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4637 No. 4637
((I just found out about this lovely site yesterday, when a friend of mine sent me a link. Said friend then threatened me with salt in my tea if I didn't introduce myself and post something; she's hoping that, if I frequent this site, I will cease attempting to engage her in conversation about Team Fortress 2 characters (in whom she is not interested.) So, here I am, and so that you will hopefully not toss me out on my ear, I bring a story! Which is to say, two hundred and thirty one words about Spy, which I wrote at three in the morning after waking up from a dream about him. I do intend to write more (that is, unless you decide you do not like my writing, in which case I will busy myself with drawing something) so this isn't quite as pathetic an offering as it might first appear. I honestly don't really know what I'm doing, as I've never posted on a message board before, so I hope I'm doing it correctly. So, without further babbling, here is my drabble-type story.))

Strong emotions were utterly useless things, according to Spy. They caused hesitation or clumsiness at crucial moments, and Spy was perfectly happy to exploit them in others, but experience them himself? No, thank you.

He would permit himself certain emotions, of course; he was human after all, and there were feelings that he either enjoyed or was unable to surprises entirely. Schadenfreude, felt when the BLU’s limped back to their base in defeat; mild annoyance, when blood splattered on his suit; a bored kind of amusement at the sight of his team’s Heavy beating their Scout into a bloody pulp after some argument; a certain thrill in his blood that made his pants just a bit too tight when a wounded, half-dead BLU whimpered in pain as he twisted his knife in their belly.

These never distracted him, never controlled him, and that made them alright. But every so often, he did feel something more.

He would never say that he was friends with Sniper. To be someone’s friend you had to feel more than what he allowed himself. But he /would/ admit that they tolerated each other.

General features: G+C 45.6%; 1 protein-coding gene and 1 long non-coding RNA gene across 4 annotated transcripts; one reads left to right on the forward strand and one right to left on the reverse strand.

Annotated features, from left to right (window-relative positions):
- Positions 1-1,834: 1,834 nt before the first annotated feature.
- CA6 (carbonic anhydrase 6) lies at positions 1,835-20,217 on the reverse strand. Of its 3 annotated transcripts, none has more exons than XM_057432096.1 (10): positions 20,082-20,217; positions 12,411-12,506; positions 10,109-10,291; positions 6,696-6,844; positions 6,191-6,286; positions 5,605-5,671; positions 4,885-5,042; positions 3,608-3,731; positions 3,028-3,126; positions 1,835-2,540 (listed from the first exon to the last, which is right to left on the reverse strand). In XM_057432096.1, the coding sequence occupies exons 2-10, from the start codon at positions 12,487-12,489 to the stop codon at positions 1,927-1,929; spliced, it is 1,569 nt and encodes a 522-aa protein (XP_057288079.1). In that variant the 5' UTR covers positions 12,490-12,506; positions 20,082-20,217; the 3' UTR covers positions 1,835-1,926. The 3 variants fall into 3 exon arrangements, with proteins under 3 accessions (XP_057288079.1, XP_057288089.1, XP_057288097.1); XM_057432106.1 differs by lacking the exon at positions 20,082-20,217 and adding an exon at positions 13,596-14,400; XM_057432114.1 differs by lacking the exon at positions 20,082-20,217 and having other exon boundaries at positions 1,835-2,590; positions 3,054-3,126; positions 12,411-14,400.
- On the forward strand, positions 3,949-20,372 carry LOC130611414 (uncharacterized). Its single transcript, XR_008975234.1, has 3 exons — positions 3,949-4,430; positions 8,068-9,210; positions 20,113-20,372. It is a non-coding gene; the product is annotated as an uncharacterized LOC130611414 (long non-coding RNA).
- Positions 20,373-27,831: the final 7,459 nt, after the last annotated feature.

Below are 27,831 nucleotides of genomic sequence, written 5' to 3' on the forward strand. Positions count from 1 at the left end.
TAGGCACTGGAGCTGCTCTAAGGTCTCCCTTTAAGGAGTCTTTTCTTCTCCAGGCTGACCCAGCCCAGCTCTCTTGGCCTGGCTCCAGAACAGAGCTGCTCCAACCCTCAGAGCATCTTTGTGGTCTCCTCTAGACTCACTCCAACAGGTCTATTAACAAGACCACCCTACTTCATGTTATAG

They were both colder and more detached than the rest of their team, and Spy suspected that Sniper shared his philosophy on emotion. They never really talked, but smoke-filled, companionable silence was good enough for both of them

Strong feelings simply weren’t necessary.
Marked for deletion (old)
>> No. 4638
I like this. A lot. Proceed.
>> No. 4641
>>4638
I am glad you like it! I did, indeed, proceed; but my brain demanded I write something about Pyro instead of Spy, and I really couldn't disagree with it lest it decide to pack up and leave entirely. I humbly offer two hundred and eight words about Pryo.))

When Soldier gets drunk—which is a very rare occurrence indeed—he tends to ramble about the end of the world, the fall of mankind. He sounds upset when he does this, and Pyro truly cannot understand why.

He knows that man is, without exception, evil. From the instant a child is able to speak, they begin to lie; from the moment they can choose to do right or wrong, they unfailingly choose wrong. Humanity is an unclean species, too focused on the pleasure of the moment to consider the future. They foul their own nests.

Pyro looks forward to the End, when cleansing fire will rain down upon the earth and burn everything to ashes, removing all of the filth and muck that humanity has built up. He longs to see that day, when evil will finally come to an end.

But it hasn’t come yet, and so he settles for being a stand-in for that heavenly inferno, burning whatever rubbish he can reach with his flamethrower. It irks him, sometimes, that they don’t stay dead.

But if they did stay dead, he wouldn’t have the pleasure of hearing their dying screams day after day. And somehow, he thinks, life simply wouldn’t be as satisfying without that.
>> No. 4652
I'm enjoying these.
>> No. 4710
(I re-read Rikki Tikki Tavi this morning while in the waiting room, and was reminded of Scout. I wrote this down the minute I got home; I hope you all enjoy it.)